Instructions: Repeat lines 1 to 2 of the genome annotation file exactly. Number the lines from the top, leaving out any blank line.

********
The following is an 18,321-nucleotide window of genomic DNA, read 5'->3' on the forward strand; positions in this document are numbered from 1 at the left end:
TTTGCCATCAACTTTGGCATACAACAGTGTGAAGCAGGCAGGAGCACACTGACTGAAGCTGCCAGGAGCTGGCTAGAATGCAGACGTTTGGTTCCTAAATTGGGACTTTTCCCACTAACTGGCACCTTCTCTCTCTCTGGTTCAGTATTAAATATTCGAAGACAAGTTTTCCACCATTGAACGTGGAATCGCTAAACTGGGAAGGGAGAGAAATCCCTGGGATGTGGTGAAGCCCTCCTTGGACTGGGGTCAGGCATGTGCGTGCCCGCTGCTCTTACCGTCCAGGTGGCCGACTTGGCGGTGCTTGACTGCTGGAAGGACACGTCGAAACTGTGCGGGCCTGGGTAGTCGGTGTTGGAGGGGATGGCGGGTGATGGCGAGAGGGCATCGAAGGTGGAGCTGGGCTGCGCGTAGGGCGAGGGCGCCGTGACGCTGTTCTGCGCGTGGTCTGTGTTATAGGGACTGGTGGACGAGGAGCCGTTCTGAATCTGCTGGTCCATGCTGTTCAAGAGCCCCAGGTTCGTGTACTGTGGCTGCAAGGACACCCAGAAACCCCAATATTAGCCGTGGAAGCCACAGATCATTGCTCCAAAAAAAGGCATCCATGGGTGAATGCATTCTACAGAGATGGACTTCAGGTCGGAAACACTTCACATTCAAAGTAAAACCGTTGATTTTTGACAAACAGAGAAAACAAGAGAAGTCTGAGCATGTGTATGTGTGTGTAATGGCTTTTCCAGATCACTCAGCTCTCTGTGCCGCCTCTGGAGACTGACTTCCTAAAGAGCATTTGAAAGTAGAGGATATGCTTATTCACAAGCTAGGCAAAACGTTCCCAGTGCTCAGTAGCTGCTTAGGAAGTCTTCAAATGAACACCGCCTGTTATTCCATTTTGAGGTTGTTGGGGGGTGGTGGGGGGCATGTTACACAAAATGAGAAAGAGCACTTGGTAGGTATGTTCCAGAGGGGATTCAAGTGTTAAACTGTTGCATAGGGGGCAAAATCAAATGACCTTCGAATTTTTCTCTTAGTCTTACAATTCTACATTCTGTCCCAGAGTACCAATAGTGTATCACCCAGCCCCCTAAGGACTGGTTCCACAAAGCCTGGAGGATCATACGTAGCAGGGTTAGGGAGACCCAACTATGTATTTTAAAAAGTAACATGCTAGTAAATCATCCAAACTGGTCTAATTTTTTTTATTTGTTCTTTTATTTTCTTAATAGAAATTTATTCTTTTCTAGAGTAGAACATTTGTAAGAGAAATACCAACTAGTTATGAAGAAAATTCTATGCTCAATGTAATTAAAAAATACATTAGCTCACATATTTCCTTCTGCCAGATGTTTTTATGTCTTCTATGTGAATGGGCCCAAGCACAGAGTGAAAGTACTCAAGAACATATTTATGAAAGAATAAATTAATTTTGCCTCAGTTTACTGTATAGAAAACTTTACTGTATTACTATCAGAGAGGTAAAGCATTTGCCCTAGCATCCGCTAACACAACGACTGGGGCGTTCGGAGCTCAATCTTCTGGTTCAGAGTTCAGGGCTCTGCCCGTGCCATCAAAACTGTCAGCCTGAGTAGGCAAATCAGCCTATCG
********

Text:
The following is an 18,321-nucleotide window of genomic DNA, read 5'->3' on the forward strand; positions in this document are numbered from 1 at the left end:
TTTGCCATCAACTTTGGCATACAACAGTGTGAAGCAGGCAGGAGCACACTGACTGAAGCTGCCAGGAGCTGGCTAGAATGCAGACGTTTGGTTCCTAAATTGGGACTTTTCCCACTAACTGGCACCTTCTCTCTCTCTGGTTCAGTATTAAATATTCGAAGACAAGTTTTCCACCATTGAACGTGGAATCGCTAAACTGGGAAGGGAGAGAAATCCCTGGGATGTGGTGAAGCCCTCCTTGGACTGGGGTCAGGCATGTGCGTGCCCGCTGCTCTTACCGTCCAGGTGGCCGACTTGGCGGTGCTTGACTGCTGGAAGGACACGTCGAAACTGTGCGGGCCTGGGTAGTCGGTGTTGGAGGGGATGGCGGGTGATGGCGAGAGGGCATCGAAGGTGGAGCTGGGCTGCGCGTAGGGCGAGGGCGCCGTGACGCTGTTCTGCGCGTGGTCTGTGTTATAGGGACTGGTGGACGAGGAGCCGTTCTGAATCTGCTGGTCCATGCTGTTCAAGAGCCCCAGGTTCGTGTACTGTGGCTGCAAGGACACCCAGAAACCCCAATATTAGCCGTGGAAGCCACAGATCATTGCTCCAAAAAAAGGCATCCATGGGTGAATGCATTCTACAGAGATGGACTTCAGGTCGGAAACACTTCACATTCAAAGTAAAACCGTTGATTTTTGACAAACAGAGAAAACAAGAGAAGTCTGAGCATGTGTATGTGTGTGTAATGGCTTTTCCAGATCACTCAGCTCTCTGTGCCGCCTCTGGAGACTGACTTCCTAAAGAGCATTTGAAAGTAGAGGATATGCTTATTCACAAGCTAGGCAAAACGTTCCCAGTGCTCAGTAGCTGCTTAGGAAGTCTTCAAATGAACACCGCCTGTTATTCCATTTTGAGGTTGTTGGGGGGTGGTGGGGGGCATGTTACACAAAATGAGAAAGAGCACTTGGTAGGTATGTTCCAGAGGGGATTCAAGTGTTAAACTGTTGCATAGGGGGCAAAATCAAATGACCTTCGAATTTTTCTCTTAGTCTTACAATTCTACATTCTGTCCCAGAGTACCAATAGTGTATCACCCAGCCCCCTAAGGACTGGTTCCACAAAGCCTGGAGGATCATACGTAGCAGGGTTAGGGAGACCCAACTATGTATTTTAAAAAGTAACATGCTAGTAAATCATCCAAACTGGTCTAATTTTTTTTATTTGTTCTTTTATTTTCTTAATAGAAATTTATTCTTTTCTAGAGTAGAACATTTGTAAGAGAAATACCAACTAGTTATGAAGAAAATTCTATGCTCAATGTAATTAAAAAATACATTAGCTCACATATTTCCTTCTGCCAGATGTTTTTATGTCTTCTATGTGAATGGGCCCAAGCACAGAGTGAAAGTACTCAAGAACATATTTATGAAAGAATAAATTAATTTTGCCTCAGTTTACTGTATAGAAAACTTTACTGTATTACTATCAGAGAGGTAAAGCATTTGCCCTAGCATCCGCTAACACAACGACTGGGGCGTTCGGAGCTCAATCTTCTGGTTCAGAGTTCAGGGCTCTGCCCGTGCCATCAAAACTGTCAGCCTGAGTAGGCAAATCAGCCTATCG